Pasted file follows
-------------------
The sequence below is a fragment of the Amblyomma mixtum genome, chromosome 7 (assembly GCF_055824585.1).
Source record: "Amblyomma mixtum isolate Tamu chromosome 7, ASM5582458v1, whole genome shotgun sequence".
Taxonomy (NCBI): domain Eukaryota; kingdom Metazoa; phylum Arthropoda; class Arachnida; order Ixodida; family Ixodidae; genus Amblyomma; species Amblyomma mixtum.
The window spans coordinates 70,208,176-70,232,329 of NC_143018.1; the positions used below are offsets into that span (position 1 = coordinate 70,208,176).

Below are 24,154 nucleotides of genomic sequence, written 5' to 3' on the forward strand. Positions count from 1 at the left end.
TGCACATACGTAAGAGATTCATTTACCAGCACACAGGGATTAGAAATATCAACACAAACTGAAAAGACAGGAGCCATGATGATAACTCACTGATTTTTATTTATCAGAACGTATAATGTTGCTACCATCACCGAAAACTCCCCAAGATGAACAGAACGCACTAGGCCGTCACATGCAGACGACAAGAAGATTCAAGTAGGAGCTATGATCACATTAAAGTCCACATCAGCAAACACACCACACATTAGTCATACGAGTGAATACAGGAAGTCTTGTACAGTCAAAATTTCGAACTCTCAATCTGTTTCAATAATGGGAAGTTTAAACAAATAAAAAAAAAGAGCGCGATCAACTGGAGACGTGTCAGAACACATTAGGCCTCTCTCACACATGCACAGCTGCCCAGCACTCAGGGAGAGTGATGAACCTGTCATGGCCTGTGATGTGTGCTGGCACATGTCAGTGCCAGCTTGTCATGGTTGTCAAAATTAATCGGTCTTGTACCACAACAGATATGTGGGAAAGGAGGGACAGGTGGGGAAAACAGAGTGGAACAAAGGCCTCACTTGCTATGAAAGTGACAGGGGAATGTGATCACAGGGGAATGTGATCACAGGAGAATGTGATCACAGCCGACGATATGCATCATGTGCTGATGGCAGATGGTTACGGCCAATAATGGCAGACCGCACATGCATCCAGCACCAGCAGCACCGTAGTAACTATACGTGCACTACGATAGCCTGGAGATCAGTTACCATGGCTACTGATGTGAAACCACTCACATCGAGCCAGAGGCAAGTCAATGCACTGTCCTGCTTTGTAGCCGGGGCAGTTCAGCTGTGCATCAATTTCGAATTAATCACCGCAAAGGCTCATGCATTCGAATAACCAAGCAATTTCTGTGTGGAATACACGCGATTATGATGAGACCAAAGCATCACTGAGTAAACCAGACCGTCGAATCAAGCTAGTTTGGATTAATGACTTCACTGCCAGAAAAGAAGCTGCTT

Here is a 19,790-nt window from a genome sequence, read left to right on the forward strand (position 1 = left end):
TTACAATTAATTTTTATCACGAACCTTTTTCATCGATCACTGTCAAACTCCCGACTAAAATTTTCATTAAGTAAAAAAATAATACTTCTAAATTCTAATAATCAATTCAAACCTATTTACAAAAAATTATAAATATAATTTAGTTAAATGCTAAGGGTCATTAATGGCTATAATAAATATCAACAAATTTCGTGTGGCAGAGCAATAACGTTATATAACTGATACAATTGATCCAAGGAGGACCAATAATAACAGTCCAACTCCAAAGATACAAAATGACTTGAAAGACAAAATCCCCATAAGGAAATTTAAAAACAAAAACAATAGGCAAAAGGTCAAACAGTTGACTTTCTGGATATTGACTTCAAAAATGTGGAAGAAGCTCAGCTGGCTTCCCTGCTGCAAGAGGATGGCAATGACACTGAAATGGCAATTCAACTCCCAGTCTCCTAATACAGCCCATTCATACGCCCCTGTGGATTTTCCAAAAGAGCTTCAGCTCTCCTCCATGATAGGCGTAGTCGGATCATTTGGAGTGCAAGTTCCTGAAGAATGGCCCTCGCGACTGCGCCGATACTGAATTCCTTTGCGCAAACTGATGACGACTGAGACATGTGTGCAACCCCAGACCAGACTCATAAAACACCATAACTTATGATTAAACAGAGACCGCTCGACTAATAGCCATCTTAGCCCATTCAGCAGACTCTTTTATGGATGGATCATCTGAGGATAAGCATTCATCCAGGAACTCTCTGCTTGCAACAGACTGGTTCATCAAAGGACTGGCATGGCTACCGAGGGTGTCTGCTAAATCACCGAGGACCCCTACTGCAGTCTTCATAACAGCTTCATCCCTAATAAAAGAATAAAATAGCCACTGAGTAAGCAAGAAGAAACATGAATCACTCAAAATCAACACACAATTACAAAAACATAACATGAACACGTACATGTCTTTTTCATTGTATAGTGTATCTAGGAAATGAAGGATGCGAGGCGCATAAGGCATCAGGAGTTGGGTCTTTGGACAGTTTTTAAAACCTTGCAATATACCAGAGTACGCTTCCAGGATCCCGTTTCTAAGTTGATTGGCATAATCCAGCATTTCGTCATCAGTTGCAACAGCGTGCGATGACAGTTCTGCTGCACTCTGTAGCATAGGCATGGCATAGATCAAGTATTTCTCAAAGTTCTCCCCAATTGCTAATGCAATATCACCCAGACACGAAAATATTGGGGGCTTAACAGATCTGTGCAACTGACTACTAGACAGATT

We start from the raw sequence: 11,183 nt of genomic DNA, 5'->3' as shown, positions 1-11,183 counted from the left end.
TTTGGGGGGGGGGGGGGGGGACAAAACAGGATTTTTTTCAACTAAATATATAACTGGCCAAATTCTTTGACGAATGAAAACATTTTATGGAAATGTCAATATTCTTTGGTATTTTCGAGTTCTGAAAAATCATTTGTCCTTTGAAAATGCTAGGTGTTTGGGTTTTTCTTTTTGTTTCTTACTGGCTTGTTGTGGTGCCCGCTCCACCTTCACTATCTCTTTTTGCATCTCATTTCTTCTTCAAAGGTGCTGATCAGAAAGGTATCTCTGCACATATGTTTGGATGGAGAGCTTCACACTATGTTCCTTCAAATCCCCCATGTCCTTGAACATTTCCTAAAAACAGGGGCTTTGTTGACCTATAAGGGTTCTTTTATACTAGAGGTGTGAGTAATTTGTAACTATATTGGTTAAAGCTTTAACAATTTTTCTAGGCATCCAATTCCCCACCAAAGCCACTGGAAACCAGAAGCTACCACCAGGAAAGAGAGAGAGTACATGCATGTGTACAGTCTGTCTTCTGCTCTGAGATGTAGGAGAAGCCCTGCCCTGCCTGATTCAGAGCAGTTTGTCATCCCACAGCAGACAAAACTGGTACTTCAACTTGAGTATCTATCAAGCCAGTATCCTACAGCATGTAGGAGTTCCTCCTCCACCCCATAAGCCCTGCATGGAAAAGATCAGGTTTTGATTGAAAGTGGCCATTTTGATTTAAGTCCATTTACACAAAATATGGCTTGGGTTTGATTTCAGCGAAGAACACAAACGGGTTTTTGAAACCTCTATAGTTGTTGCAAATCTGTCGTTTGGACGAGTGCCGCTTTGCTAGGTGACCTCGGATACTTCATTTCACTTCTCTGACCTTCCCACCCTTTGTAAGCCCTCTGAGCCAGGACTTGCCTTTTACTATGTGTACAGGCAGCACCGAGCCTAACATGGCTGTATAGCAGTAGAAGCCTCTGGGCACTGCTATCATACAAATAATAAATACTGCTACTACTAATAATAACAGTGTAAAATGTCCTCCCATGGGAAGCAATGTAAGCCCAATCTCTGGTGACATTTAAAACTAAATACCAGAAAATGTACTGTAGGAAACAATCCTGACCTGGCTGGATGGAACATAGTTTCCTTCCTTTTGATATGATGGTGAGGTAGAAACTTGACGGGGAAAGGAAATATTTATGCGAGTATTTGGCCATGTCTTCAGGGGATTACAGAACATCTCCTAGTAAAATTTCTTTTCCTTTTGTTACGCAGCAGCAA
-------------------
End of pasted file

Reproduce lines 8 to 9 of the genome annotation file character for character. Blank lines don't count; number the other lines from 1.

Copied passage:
TTACAATTAATTTTTATCACGAACCTTTTTCATCGATCACTGTCAAACTCCCGACTAAAATTTTCATTAAGTAAAAAAATAATACTTCTAAATTCTAATAATCAATTCAAACCTATTTACAAAAAATTATAAATATAATTTAGTTAAATGCTAAGGGTCATTAATGGCTATAATAAATATCAACAAATTTCGTGTGGCAGAGCAATAACGTTATATAACTGATACAATTGATCCAAGGAGGACCAATAATAACAGTCCAACTCCAAAGATACAAAATGACTTGAAAGACAAAATCCCCATAAGGAAATTTAAAAACAAAAACAATAGGCAAAAGGTCAAACAGTTGACTTTCTGGATATTGACTTCAAAAATGTGGAAGAAGCTCAGCTGGCTTCCCTGCTGCAAGAGGATGGCAATGACACTGAAATGGCAATTCAACTCCCAGTCTCCTAATACAGCCCATTCATACGCCCCTGTGGATTTTCCAAAAGAGCTTCAGCTCTCCTCCATGATAGGCGTAGTCGGATCATTTGGAGTGCAAGTTCCTGAAGAATGGCCCTCGCGACTGCGCCGATACTGAATTCCTTTGCGCAAACTGATGACGACTGAGACATGTGTGCAACCCCAGACCAGACTCATAAAACACCATAACTTATGATTAAACAGAGACCGCTCGACTAATAGCCATCTTAGCCCATTCAGCAGACTCTTTTATGGATGGATCATCTGAGGATAAGCATTCATCCAGGAACTCTCTGCTTGCAACAGACTGGTTCATCAAAGGACTGGCATGGCTACCGAGGGTGTCTGCTAAATCACCGAGGACCCCTACTGCAGTCTTCATAACAGCTTCATCCCTAATAAAAGAATAAAATAGCCACTGAGTAAGCAAGAAGAAACATGAATCACTCAAAATCAACACACAATTACAAAAACATAACATGAACACGTACATGTCTTTTTCATTGTATAGTGTATCTAGGAAATGAAGGATGCGAGGCGCATAAGGCATCAGGAGTTGGGTCTTTGGACAGTTTTTAAAACCTTGCAATATACCAGAGTACGCTTCCAGGATCCCGTTTCTAAGTTGATTGGCATAATCCAGCATTTCGTCATCAGTTGCAACAGCGTGCGATGACAGTTCTGCTGCACTCTGTAGCATAGGCATGGCATAGATCAAGTATTTCTCAAAGTTCTCCCCAATTGCTAATGCAATATCACCCAGACACGAAAATATTGGGGGCTTAACAGATCTGTGCAACTGACTACTAGACAGATT

We start from the raw sequence: 11,183 nt of genomic DNA, 5'->3' as shown, positions 1-11,183 counted from the left end.